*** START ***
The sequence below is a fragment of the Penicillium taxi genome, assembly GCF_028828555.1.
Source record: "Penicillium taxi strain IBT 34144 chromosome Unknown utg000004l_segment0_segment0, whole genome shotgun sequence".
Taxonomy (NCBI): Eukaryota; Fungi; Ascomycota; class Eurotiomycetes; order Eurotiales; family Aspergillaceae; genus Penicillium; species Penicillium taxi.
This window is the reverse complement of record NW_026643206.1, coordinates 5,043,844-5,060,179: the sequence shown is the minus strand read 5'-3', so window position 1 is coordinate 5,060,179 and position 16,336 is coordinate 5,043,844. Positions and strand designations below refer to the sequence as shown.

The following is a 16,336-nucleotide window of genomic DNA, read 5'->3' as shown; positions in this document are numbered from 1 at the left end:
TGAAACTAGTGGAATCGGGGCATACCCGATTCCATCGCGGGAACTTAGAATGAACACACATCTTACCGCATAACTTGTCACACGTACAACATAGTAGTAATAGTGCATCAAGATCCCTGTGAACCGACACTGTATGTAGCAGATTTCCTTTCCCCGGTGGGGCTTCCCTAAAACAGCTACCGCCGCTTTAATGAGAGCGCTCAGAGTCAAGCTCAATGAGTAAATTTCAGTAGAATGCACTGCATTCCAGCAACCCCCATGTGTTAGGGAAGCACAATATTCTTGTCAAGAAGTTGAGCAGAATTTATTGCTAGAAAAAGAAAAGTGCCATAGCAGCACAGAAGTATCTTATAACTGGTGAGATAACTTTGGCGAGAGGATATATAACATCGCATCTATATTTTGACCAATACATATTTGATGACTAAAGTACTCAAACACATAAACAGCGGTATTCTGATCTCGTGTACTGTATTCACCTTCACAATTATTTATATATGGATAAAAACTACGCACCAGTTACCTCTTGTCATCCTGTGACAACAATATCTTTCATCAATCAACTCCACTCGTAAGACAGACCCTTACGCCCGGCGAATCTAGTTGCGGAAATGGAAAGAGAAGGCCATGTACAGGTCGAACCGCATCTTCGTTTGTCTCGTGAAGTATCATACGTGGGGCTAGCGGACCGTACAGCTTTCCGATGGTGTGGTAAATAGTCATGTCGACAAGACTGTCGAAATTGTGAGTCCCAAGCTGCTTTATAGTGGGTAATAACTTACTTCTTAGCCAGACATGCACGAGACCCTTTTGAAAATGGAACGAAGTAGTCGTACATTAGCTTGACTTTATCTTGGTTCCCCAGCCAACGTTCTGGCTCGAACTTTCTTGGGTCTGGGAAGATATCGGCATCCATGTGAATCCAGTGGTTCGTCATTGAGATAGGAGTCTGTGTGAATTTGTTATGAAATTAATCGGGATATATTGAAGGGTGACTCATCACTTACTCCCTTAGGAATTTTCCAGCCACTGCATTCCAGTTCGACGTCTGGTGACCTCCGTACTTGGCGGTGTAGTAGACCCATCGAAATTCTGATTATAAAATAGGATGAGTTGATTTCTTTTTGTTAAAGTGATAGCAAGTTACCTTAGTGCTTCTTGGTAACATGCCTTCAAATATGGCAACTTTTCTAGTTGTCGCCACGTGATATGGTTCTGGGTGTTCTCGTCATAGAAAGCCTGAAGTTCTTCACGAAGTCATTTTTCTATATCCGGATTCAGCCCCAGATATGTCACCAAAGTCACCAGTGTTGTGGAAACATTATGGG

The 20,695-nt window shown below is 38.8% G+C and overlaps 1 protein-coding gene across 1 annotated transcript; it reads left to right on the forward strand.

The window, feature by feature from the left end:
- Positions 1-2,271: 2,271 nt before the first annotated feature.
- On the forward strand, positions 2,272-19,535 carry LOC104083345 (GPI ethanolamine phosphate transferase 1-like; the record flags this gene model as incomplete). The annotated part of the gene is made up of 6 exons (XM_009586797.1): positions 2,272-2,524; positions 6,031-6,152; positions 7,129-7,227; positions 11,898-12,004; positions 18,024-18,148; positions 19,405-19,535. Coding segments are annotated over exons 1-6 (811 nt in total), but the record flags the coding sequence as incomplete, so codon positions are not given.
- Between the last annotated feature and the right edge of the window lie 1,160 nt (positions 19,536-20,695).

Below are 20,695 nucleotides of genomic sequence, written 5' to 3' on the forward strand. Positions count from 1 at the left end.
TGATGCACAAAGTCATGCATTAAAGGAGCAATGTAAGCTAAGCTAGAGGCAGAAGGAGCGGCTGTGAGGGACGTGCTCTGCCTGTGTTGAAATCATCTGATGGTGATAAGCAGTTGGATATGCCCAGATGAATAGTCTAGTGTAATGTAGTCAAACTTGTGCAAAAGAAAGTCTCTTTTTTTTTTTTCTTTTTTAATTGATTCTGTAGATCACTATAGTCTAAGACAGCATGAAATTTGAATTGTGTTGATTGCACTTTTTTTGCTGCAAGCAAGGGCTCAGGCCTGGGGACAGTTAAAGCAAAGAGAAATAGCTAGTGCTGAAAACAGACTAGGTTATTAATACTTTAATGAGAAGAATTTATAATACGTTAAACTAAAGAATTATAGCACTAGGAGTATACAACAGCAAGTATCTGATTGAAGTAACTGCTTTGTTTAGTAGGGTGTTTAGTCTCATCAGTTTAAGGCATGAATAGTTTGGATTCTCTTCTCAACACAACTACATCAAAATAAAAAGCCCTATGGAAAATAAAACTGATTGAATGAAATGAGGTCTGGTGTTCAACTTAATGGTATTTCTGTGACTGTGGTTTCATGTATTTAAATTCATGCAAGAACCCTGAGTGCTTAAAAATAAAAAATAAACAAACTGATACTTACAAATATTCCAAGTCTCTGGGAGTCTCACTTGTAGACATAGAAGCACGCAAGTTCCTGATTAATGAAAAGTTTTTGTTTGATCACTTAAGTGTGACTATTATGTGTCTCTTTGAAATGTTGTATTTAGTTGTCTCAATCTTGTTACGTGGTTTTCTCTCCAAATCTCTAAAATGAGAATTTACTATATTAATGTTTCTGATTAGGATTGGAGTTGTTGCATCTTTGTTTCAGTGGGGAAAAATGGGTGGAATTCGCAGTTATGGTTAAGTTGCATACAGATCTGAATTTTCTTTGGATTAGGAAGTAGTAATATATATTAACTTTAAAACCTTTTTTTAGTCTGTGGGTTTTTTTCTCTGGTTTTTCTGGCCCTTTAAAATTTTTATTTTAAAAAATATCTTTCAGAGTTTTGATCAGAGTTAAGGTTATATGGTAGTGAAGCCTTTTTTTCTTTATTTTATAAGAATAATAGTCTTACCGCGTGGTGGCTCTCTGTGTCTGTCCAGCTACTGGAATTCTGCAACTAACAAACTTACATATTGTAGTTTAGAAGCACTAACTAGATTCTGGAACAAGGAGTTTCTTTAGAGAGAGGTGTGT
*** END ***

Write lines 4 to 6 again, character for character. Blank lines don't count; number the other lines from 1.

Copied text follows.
This window is the reverse complement of record NW_026643206.1, coordinates 5,043,844-5,060,179: the sequence shown is the minus strand read 5'-3', so window position 1 is coordinate 5,060,179 and position 16,336 is coordinate 5,043,844. Positions and strand designations below refer to the sequence as shown.

The following is a 16,336-nucleotide window of genomic DNA, read 5'->3' as shown; positions in this document are numbered from 1 at the left end:
TGAAACTAGTGGAATCGGGGCATACCCGATTCCATCGCGGGAACTTAGAATGAACACACATCTTACCGCATAACTTGTCACACGTACAACATAGTAGTAATAGTGCATCAAGATCCCTGTGAACCGACACTGTATGTAGCAGATTTCCTTTCCCCGGTGGGGCTTCCCTAAAACAGCTACCGCCGCTTTAATGAGAGCGCTCAGAGTCAAGCTCAATGAGTAAATTTCAGTAGAATGCACTGCATTCCAGCAACCCCCATGTGTTAGGGAAGCACAATATTCTTGTCAAGAAGTTGAGCAGAATTTATTGCTAGAAAAAGAAAAGTGCCATAGCAGCACAGAAGTATCTTATAACTGGTGAGATAACTTTGGCGAGAGGATATATAACATCGCATCTATATTTTGACCAATACATATTTGATGACTAAAGTACTCAAACACATAAACAGCGGTATTCTGATCTCGTGTACTGTATTCACCTTCACAATTATTTATATATGGATAAAAACTACGCACCAGTTACCTCTTGTCATCCTGTGACAACAATATCTTTCATCAATCAACTCCACTCGTAAGACAGACCCTTACGCCCGGCGAATCTAGTTGCGGAAATGGAAAGAGAAGGCCATGTACAGGTCGAACCGCATCTTCGTTTGTCTCGTGAAGTATCATACGTGGGGCTAGCGGACCGTACAGCTTTCCGATGGTGTGGTAAATAGTCATGTCGACAAGACTGTCGAAATTGTGAGTCCCAAGCTGCTTTATAGTGGGTAATAACTTACTTCTTAGCCAGACATGCACGAGACCCTTTTGAAAATGGAACGAAGTAGTCGTACATTAGCTTGACTTTATCTTGGTTCCCCAGCCAACGTTCTGGCTCGAACTTTCTTGGGTCTGGGAAGATATCGGCATCCATGTGAATCCAGTGGTTCGTCATTGAGATAGGAGTCTGTGTGAATTTGTTATGAAATTAATCGGGATATATTGAAGGGTGACTCATCACTTACTCCCTTAGGAATTTTCCAGCCACTGCATTCCAGTTCGACGTCTGGTGACCTCCGTACTTGGCGGTGTAGTAGACCCATCGAAATTCTGATTATAAAATAGGATGAGTTGATTTCTTTTTGTTAAAGTGATAGCAAGTTACCTTAGTGCTTCTTGGTAACATGCCTTCAAATATGGCAACTTTTCTAGTTGTCGCCACGTGATATGGTTCTGGGTGTTCTCGTCATAGAAAGCCTGAAGTTCTTCACGAAGTCATTTTTCTATATCCGGATTCAGCCCCAGATATGTCACCAAAGTCACCAGTGTTGTGGAAACATTATGGG